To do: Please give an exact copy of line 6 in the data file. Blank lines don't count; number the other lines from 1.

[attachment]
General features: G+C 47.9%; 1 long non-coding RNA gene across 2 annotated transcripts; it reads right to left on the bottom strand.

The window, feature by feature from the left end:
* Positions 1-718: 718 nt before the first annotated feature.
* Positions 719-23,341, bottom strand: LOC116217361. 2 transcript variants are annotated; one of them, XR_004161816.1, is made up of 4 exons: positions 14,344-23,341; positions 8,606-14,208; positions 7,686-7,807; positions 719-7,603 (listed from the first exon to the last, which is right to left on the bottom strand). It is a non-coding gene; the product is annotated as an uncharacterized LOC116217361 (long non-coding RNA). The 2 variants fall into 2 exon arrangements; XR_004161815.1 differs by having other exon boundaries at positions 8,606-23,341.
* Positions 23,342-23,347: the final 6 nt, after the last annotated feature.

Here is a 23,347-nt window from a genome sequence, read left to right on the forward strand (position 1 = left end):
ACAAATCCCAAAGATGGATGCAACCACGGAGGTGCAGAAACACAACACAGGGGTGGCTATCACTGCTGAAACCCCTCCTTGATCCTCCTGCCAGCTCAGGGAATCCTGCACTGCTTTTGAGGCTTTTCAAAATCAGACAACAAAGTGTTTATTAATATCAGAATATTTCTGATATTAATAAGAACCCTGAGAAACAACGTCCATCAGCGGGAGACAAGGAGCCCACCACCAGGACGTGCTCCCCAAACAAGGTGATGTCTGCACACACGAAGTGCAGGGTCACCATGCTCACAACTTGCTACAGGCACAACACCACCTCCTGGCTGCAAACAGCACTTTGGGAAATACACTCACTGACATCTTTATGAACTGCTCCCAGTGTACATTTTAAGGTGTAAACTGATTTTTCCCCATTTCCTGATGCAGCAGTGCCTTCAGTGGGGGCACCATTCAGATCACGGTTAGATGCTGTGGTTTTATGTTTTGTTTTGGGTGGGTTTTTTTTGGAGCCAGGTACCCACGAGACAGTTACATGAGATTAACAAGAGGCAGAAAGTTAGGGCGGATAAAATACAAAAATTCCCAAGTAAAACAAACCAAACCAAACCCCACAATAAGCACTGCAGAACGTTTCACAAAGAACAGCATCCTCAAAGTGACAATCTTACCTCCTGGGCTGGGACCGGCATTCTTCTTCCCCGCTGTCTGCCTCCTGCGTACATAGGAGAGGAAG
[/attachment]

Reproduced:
Here is a 23,347-nt window from a genome sequence, read left to right on the forward strand (position 1 = left end):